I don't understand why Worf wasn't taking care of the symbiont to ensure it survives. Even according to Trill rules, Worf should have felt responsible to take of it until it was safely inside a new host. This way it would have never been uncomfortable between him and Ezri. He would have continued with Dax just as with Jadzia. Instead it came as a shock to him when Ezri arrived at the station. "Worf we need to talk" in "Shadows and Symbols" was totally inappropriate. That's way too casual of a way to treat a grieving widower .
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Elise Kehle
Wed, Apr 24, 2019, 12:30am (UTC -6)
Re: DSC S2: The Sound of Thunder

Rahul called it- I just squealed "Armus!" when we saw the Ba'ul. And did anyone catch the stilt city rising out of the water on Kaminar? Looked almost Kaminoan -rimshot-
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Melissa
Sun, Feb 10, 2019, 6:09pm (UTC -6)
Re: BSG S4: Daybreak, Part 2

Jammer:

Thanks so much for your extremely thoughtful reviews of BSG. I watched BSG in its original airing, and I've just gone through the series again for the maybe 8th time (?) and always follow up watching an episode with reading your review.

I'm commenting at the very end just to say that after so many re-watchings, this series holds up better than pretty much any of my other favorite SF: TNG, B5, SG1. Maybe the only series I love as much is TOS, but honestly comparing TOS and BSG would be like comparing apples and oranges - they come from such different places and eras.

The finale of BSG may have some flaws, as have been exhaustively argued above, but the more times I re-watch, the less I care about them. The finale ends everything in such a true-to-form way - as you say, it is bittersweet. I am re-watching on Amazon Prime this time, and they have Daybreak split into three parts. I think I cried through most of it, as much for what I knew was coming for the characters as for the fact that I had ended another trip through the series.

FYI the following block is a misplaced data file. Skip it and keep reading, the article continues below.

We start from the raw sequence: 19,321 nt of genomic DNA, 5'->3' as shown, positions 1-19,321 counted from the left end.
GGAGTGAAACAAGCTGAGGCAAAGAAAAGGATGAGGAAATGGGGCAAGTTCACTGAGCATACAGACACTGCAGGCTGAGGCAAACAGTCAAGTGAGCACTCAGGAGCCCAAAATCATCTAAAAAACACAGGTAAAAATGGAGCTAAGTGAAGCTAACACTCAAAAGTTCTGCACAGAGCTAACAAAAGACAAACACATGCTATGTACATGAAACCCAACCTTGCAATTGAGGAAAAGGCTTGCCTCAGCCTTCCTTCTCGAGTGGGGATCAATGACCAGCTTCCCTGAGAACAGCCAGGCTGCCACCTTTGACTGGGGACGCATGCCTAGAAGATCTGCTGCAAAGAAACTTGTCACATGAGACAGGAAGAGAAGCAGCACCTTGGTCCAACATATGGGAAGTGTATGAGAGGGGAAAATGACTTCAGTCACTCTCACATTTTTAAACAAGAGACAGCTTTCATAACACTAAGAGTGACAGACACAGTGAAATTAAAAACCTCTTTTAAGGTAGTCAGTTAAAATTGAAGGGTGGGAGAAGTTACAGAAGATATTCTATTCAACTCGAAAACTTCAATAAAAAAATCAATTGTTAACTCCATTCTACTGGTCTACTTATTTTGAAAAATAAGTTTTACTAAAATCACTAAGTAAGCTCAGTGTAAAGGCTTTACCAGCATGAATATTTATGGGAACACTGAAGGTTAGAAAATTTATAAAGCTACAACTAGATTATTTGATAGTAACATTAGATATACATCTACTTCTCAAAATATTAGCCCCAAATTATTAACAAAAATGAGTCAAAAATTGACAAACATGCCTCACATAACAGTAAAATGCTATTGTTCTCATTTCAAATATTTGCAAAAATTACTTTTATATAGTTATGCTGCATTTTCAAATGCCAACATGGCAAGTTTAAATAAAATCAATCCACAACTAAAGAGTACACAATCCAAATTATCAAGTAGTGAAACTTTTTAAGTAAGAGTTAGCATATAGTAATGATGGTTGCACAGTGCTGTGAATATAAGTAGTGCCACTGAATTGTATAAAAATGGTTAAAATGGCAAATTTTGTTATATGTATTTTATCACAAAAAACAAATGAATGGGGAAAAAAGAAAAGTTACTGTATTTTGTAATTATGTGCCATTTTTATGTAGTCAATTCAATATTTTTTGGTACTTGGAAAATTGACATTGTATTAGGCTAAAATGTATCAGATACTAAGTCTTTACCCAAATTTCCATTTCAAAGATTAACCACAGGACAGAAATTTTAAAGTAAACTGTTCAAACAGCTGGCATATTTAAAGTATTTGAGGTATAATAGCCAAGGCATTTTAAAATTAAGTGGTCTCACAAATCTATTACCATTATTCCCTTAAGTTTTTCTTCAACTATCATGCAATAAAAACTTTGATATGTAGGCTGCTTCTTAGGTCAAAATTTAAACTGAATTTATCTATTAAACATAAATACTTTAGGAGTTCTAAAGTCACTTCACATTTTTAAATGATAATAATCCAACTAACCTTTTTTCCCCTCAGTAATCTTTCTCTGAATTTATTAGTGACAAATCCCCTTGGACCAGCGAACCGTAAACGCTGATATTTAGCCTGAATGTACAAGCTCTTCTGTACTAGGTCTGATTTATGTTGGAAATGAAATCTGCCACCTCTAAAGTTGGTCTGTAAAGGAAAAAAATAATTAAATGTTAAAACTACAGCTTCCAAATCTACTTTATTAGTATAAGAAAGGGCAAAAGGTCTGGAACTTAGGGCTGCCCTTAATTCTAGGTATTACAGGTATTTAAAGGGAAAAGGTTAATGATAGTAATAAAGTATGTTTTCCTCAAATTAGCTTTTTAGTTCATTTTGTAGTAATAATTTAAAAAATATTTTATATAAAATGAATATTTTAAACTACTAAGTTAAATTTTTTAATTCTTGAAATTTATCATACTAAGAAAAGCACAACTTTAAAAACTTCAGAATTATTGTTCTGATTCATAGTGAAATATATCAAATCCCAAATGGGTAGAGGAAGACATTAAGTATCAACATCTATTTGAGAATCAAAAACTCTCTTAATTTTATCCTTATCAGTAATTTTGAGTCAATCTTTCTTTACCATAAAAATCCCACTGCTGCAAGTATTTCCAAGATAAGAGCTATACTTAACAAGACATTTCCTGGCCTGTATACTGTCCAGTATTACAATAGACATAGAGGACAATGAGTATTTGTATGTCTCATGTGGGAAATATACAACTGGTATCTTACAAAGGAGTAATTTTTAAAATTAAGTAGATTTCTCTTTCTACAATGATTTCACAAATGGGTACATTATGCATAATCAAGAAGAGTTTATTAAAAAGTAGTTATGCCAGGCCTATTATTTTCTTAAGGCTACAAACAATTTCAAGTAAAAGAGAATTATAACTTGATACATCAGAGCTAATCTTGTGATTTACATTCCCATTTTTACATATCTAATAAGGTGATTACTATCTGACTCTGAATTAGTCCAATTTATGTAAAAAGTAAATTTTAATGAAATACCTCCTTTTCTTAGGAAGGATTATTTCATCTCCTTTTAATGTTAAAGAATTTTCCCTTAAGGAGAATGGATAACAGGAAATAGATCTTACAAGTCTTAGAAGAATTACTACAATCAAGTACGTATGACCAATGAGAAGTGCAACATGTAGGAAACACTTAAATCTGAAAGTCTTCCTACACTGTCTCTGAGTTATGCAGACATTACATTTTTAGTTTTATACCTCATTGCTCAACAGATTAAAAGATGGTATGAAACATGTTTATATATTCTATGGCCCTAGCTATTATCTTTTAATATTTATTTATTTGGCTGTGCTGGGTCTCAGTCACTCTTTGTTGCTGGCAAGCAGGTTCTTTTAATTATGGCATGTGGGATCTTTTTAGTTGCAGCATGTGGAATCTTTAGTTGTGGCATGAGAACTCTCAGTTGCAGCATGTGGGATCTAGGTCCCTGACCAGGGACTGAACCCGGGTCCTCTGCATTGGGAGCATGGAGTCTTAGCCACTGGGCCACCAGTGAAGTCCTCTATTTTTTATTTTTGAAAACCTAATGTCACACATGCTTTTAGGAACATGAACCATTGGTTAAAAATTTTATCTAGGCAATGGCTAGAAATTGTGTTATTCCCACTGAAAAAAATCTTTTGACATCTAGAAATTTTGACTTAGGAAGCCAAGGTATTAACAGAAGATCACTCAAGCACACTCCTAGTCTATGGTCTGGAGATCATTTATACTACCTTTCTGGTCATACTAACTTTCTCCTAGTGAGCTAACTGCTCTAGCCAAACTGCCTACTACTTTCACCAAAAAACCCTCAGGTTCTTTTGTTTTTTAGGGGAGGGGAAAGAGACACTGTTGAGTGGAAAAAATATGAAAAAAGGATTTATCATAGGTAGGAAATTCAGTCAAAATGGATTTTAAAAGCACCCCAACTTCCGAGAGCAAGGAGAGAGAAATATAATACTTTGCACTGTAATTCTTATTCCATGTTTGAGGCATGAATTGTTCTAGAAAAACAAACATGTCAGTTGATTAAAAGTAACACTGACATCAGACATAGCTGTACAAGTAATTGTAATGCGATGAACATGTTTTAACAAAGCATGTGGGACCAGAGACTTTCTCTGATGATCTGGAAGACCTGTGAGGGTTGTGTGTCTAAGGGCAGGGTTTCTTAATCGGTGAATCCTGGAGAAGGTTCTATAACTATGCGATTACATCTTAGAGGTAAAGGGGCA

Thanks again!
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NowThisIsMoreLikeIt
Thu, Jan 17, 2019, 11:09pm (UTC -6)
Re: DSC S2: Brother

"Now this is more like it." Those were the opening words of Janet Maslin's review of Star Trek II: The Wrath of Khan. She, like many others, found Star Trek: The Motion Picture to be an unsatisfying movie.

And Discovery last year (in its first year, which, if one tries to be objective about it, was still much better than TNG season 1) certainly had unsatisfying components: a plot that yanked the viewer around like a rag doll (the viewer is the rag doll here, not the plot), little mini-arc storylines for indiividual members of the crew that did not connect to the bigger picture (what bigger picutre? is a good question), or even to what their own pictures appeared to first look like; and bucketsfull of moments in each episode when the music, the special effects, the editing, the urgency of the actors' voices, were pitched at a tone that oozed the vibe of "Either it's the end of the universe of this moment or it's not." When every moment comes down Broadway sold as if the fate of nations depended on it, no moment is actually really urgent.